Sft and Cbt

Topics: Family, Cognitive behavioral therapy, Psychotherapy Pages: 6 (1883 words) Published: December 9, 2007
I. Introduction

The paper will be used to further explore intervention approaches and treatment options for the client I did my case presentation on and also a process recording, Amanda. The information presented about Amanda is information gathered during the intake assessment, family discussions, and individual family sessions. The two theories that have been researched and will be used throughout this paper are Cognitive Behavioral Therapy (CBT) and the Structural Family Therapy (SFT) because both theories are able to address the issues Amanda is presenting. These theories will be critiqued based upon research in journal articles and readings from class. Then the theories will be applied to Amanda's case based upon the empirical evidence found within the journal articles and class readings. Finally, the paper will conclude with discussion regarding the interventions and questions still needing to be answered.

Cognitive Behavioral Therapy is being explored because it is focused on an individual experiencing unwanted thoughts or feeling and this is causing the individual to feel a way they do not like and want to change. In Amanda's case, the presenting problem is that she is experiencing anxiety and depression related to school. The goal is for her to move past these feelings in order to be apart of a regular school setting for the next school year.

The other type of therapy that is being explored is Structural Family Therapy. This type of therapy looks at how families are structured and how this structure impacts the client. It provides the clinician an opportunity to see the family dynamics and interactions of the family members. In Amanda's case, her family has a significant impact on her mental health. This includes genetics, lack of a relationship with her father, and the abusive relationships her mother has been in and Amanda has witnessed.

II. Review and Critique of Intervention Models

Cognitive Behavioral Therapy is a form of psychotherapy that emphasizes the important role of thinking in how we feel and what we do (National Association of Cognitive-Behavioral Therapists (NACBT) online). Cognitive theory states that the problem originates in faulty congnitions or understandings that consequently lead to inappropriate or dysfunctional responses, behaviors, attitudes, or feelings on the part of individuals (Maguire 2002). Maguire further states that this can lead to a pattern of inappropriate and extreme emotions and responses. Essentially, the cognitive-behavioral approaches, building on social learning theories, suggest that how one thinks also interacts with one's behavior (Shulman 2006). This theory involves a collaborative therapeutic relationship between the client and the clinician. This type of therapy at times will be confrontational in that the clinician will verbalize to the client that the feelings they are having are false and distorted. It is important that the clinician does not overstep any boundaries and become overly controlling of the sessions and therapy in general. The clinician may also further challenge the client to further explore their feelings and perceptions. This type of therapy usually assumes that the client is ready and willing to change. At times, many questions can be asked by the clinician to better understand the situation and to also get to the bottom of what is causing the issue. According to NACBT the therapy is brief and fast paced and is on average sixteen sessions, which means the client must be sincere in their effort to change.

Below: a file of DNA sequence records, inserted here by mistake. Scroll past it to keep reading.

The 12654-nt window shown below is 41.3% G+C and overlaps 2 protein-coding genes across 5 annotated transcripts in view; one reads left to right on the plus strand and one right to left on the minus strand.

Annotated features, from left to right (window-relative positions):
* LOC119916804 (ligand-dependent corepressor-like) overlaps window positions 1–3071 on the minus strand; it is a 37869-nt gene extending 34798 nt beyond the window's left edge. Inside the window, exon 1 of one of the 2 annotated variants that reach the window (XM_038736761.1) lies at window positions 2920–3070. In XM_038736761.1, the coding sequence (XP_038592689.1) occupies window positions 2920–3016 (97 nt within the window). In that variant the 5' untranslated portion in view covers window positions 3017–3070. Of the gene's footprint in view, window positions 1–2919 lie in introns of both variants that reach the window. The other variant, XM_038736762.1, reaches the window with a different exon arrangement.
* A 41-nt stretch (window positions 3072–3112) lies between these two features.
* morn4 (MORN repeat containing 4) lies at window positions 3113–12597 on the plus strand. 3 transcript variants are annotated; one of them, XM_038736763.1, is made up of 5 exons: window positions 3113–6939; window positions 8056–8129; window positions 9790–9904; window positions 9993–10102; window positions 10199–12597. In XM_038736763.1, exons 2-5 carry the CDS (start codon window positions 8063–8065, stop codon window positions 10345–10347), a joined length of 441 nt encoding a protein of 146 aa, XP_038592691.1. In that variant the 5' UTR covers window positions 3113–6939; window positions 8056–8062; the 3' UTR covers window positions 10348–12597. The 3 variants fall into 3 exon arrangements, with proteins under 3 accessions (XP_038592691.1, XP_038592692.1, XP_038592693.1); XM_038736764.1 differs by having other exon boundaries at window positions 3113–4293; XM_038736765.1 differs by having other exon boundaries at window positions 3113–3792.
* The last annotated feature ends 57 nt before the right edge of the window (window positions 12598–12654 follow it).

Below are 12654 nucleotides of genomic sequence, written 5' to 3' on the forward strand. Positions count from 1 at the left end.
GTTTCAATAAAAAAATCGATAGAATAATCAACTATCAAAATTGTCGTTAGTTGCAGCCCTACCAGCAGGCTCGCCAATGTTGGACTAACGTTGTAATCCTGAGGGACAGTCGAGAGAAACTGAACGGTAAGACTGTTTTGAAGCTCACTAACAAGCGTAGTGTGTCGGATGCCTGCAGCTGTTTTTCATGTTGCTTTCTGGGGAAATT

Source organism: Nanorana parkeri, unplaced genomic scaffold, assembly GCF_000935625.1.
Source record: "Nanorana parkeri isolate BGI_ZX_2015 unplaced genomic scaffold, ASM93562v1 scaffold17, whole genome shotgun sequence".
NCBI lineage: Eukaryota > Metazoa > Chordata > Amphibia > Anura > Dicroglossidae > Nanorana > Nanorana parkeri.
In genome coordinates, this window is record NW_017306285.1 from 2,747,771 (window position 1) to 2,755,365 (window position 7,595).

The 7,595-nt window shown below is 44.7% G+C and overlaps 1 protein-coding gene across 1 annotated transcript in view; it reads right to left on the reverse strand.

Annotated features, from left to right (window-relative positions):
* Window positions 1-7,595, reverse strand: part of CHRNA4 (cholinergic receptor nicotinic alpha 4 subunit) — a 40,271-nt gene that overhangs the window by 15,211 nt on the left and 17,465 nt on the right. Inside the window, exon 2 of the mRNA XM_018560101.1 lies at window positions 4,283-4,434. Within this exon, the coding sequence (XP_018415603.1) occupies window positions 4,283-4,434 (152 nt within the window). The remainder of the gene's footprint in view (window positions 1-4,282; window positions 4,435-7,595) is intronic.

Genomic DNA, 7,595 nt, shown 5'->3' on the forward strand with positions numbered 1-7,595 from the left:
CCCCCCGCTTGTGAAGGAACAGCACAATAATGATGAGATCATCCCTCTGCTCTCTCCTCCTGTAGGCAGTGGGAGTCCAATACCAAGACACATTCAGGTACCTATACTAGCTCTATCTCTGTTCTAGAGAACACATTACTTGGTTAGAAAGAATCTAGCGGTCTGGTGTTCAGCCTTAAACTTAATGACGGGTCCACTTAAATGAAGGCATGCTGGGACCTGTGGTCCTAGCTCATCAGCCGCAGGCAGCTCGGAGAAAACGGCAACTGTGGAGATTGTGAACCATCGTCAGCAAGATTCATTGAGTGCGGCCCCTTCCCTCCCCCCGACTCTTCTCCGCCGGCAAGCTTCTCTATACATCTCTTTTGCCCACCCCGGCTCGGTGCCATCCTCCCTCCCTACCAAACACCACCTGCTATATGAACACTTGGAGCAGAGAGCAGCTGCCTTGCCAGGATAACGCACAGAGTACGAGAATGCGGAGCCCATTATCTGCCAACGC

Other efforts to engage, empower, and be successful using this type of therapy is to give the client homework assignments. The use of homework assignments completed outside of therapy is a hallmark of behavior therapy approaches. Completion of extra-session homework is hypothesized to be a critical mechanism for skill consolidation and generalization. The importance of controlling for, and better...
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